Is reducing the time someone spends waiting on a streetcar worth a $10 million-dollar price tag? The Kansas City Streetcar Authority certainly thinks so—they just spent taxpayer money on two additional streetcars, each costing $5 million.
These additional streetcars will be added to the current fleet of four that travels the two-mile loop from Union Station to the River Market. While the fleet currently has four streetcars, only three are usually in use; the remaining streetcar is brought out only during busy occasions. The two streetcars that were just ordered would increase the normal number in use from three to four.
Mike Hurd, the marketing director for the Downtown Council of Kansas City, explained the purchase:
We have so many times of the year that we have big events going and the current rotation of streetcars really is not enough to handle the demand. So being able to add streetcars and still being able to keep the service free is just fantastic.
Hurd’s comments need a correction. While the streetcar may not charge a fee to riders, it is not a free service—it is paid for by taxpayers. Instead of receiving funds from a small user fee, the Kansas City streetcar is funded by special taxing in an area called a transportation development district (TDD). Researchers at the Show-Me Institute have written frequently about these districts, and previously explained how a TDD is created.
The taxing rates within this TDD are not going up to pay for these new streetcars. Instead, the official position is that the KC Streetcar Authority will be using existing funds saved from previously received TDD income. This raises a question: If the Authority is able to save more than $10 million dollars from this TDD, doesn’t that indicate that the district tax rate is higher than needed to fund normal operations?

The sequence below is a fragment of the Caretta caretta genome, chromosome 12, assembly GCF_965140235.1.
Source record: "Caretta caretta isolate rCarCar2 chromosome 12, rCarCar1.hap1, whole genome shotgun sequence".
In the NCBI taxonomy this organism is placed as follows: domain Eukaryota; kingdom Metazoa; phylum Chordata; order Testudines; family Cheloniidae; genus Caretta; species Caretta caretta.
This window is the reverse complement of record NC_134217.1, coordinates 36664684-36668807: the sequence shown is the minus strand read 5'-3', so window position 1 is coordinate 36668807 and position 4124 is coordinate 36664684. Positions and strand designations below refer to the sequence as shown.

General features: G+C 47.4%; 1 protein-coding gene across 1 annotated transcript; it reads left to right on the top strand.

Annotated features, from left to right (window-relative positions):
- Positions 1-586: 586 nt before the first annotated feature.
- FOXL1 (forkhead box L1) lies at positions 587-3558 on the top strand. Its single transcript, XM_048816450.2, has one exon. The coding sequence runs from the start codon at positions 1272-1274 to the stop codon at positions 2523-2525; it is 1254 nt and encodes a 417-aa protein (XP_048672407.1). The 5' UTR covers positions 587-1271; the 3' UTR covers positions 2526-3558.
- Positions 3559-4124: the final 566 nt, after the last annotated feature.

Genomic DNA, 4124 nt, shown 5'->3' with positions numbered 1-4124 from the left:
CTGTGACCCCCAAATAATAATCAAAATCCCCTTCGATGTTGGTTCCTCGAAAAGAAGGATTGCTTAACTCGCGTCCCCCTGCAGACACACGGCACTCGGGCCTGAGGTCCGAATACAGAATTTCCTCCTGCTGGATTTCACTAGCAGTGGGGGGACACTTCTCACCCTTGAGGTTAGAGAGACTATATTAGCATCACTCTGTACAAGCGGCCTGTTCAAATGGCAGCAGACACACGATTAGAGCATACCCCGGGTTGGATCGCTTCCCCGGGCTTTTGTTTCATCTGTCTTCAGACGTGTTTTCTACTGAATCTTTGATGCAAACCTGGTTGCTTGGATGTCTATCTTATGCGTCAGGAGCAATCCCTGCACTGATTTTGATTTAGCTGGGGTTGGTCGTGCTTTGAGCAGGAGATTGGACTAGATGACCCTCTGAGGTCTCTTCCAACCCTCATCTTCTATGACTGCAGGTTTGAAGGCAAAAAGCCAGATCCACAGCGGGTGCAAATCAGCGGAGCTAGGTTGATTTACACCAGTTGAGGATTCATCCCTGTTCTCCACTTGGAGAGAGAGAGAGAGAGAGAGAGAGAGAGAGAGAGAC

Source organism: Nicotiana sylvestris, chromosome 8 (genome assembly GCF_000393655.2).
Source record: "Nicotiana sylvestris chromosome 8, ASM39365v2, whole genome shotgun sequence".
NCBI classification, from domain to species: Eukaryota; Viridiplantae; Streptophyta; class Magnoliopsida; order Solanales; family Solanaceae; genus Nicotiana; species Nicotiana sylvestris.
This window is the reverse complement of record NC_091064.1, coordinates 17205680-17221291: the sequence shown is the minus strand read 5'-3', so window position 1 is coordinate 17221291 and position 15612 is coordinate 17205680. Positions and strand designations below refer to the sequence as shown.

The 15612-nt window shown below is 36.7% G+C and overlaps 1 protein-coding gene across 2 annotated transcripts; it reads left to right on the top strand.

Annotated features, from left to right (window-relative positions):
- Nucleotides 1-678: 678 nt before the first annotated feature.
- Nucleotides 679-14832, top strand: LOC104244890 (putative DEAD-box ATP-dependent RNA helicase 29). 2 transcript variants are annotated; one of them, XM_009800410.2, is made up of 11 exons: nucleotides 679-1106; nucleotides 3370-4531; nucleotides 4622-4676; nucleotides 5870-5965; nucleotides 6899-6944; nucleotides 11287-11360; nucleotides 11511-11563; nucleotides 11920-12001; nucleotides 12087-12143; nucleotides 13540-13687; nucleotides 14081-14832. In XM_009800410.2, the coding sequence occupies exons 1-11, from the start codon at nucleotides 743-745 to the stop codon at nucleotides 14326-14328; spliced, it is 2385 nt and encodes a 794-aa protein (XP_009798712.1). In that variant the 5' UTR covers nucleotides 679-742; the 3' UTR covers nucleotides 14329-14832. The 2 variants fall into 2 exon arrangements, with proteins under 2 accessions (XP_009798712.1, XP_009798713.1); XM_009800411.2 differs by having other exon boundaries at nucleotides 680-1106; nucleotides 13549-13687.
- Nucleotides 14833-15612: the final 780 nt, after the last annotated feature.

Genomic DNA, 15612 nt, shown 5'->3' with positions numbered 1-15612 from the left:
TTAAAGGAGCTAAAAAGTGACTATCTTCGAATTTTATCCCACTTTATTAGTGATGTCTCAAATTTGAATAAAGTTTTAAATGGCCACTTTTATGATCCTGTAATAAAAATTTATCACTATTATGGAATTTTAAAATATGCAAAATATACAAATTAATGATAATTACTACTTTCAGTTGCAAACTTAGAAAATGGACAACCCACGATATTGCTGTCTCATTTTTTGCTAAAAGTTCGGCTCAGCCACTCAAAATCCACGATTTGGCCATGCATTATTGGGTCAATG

Additionally, no data has been released to confirm wait times will be significantly reduced by adding two new streetcars to the fleet. If the goal is to add an extra streetcar to the daily rotation and hold two back for special events, why not test the idea by running the current fleet of four streetcars on a daily basis and measuring the results? It appears Kansas City officials are touting an untested solution to a potentially nonexistent problem, and using taxpayer dollars to bring it to life.
If there really are $10 million dollars in excess funds, maybe the Streetcar Authority should lower the tax rates in the TDD. Instead, residents are being asked to pay for expensive additions to an already expensive scheme. Is that really a good idea?